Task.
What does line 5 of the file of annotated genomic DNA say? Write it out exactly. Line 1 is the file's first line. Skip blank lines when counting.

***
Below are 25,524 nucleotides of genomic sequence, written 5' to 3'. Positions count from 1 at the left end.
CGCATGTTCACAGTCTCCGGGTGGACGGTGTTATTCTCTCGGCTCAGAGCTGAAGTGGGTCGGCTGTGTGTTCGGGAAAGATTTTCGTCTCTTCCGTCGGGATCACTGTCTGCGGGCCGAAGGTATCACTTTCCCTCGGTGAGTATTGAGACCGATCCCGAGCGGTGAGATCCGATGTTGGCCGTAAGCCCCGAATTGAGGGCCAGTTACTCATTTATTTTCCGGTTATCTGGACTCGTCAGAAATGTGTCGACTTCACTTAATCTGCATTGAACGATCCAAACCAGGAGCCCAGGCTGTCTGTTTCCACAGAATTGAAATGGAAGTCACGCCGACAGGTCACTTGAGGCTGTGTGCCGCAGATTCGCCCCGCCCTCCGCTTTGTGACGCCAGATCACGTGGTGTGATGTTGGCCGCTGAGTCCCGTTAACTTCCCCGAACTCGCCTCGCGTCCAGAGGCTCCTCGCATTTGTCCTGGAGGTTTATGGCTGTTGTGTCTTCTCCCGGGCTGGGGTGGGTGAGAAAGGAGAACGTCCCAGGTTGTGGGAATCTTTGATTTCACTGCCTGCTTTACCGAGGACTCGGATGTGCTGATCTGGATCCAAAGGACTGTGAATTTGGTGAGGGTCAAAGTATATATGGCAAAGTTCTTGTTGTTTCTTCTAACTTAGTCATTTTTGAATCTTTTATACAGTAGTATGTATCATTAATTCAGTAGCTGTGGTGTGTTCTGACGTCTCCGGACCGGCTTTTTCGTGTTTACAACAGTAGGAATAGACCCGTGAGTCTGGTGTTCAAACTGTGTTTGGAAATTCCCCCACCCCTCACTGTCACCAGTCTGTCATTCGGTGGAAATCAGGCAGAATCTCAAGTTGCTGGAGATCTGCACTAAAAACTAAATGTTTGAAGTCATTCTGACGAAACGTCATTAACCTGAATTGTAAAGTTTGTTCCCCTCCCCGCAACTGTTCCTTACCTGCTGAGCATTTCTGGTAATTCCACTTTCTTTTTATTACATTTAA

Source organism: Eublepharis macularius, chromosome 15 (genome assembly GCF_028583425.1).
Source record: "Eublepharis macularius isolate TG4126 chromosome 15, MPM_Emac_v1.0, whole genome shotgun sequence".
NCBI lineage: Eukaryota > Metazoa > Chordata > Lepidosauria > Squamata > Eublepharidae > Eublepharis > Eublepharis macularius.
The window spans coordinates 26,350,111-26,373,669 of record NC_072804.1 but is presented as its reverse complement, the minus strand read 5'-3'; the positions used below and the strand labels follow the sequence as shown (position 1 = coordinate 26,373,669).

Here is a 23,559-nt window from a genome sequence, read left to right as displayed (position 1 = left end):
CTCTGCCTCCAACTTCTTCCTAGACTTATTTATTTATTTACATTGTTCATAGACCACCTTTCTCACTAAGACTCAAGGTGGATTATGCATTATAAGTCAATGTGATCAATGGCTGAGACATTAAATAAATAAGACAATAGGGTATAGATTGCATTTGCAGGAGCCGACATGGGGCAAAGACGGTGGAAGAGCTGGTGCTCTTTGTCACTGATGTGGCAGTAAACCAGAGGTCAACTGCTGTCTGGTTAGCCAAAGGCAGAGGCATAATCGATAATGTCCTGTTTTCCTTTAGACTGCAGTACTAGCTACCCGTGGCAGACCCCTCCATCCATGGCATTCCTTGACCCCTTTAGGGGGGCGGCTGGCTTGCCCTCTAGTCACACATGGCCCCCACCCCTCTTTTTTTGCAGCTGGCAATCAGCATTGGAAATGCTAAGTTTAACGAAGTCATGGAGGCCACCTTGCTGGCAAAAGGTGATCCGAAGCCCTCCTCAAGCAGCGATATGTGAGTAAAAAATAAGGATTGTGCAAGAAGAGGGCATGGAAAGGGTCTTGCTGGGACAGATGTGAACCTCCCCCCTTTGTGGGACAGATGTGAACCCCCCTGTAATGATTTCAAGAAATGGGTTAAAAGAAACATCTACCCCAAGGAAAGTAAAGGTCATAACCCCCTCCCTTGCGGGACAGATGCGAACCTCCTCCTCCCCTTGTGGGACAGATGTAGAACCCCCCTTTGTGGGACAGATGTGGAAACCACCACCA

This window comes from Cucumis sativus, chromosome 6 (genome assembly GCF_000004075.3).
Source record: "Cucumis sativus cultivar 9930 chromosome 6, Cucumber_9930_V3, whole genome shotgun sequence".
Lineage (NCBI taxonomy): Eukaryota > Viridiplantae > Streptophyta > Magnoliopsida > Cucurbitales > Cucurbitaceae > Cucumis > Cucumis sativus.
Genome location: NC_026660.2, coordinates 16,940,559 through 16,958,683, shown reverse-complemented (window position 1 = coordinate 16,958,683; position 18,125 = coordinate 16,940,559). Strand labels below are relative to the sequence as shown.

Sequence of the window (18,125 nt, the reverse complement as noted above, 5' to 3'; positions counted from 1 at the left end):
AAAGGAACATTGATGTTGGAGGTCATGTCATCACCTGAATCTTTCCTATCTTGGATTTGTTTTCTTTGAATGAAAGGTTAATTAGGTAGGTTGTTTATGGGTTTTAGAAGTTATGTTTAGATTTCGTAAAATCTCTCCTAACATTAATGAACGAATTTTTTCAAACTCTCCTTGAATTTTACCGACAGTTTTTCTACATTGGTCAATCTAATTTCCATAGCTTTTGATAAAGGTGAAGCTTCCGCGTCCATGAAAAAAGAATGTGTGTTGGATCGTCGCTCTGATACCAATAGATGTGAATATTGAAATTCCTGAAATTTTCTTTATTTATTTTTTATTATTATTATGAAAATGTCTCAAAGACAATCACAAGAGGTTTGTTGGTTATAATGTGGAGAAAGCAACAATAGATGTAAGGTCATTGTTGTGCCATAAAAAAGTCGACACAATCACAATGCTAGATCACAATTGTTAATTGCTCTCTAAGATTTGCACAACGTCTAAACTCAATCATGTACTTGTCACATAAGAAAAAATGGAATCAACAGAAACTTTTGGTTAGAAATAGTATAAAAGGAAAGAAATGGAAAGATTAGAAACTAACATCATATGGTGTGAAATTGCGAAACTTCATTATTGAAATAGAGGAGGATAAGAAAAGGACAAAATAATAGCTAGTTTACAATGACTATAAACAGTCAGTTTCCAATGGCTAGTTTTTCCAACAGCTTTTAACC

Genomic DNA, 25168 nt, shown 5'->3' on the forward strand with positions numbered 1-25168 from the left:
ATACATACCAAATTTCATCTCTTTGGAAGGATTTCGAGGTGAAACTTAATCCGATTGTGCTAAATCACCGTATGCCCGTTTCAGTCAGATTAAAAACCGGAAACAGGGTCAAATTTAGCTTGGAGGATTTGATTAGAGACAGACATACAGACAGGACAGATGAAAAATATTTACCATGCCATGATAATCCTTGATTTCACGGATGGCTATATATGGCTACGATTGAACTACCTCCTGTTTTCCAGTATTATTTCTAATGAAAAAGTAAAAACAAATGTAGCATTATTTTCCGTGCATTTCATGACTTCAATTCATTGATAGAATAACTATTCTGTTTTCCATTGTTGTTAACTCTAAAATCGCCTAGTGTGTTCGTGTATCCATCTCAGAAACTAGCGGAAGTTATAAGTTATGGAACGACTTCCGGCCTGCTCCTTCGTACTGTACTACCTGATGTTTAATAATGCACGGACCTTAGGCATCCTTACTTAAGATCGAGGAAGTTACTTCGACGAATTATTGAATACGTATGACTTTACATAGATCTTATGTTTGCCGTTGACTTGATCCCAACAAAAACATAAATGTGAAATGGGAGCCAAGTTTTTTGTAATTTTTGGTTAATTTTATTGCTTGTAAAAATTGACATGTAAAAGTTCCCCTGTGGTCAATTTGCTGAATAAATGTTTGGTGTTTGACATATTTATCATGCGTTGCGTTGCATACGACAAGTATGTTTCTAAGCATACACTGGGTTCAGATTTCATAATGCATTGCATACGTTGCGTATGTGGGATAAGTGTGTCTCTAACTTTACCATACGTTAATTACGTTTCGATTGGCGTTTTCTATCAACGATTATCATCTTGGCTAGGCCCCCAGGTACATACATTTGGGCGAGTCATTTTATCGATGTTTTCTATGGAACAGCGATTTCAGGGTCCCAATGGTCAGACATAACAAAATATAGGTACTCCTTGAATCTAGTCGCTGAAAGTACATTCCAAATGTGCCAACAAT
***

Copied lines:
NCBI lineage: Eukaryota > Metazoa > Chordata > Lepidosauria > Squamata > Eublepharidae > Eublepharis > Eublepharis macularius.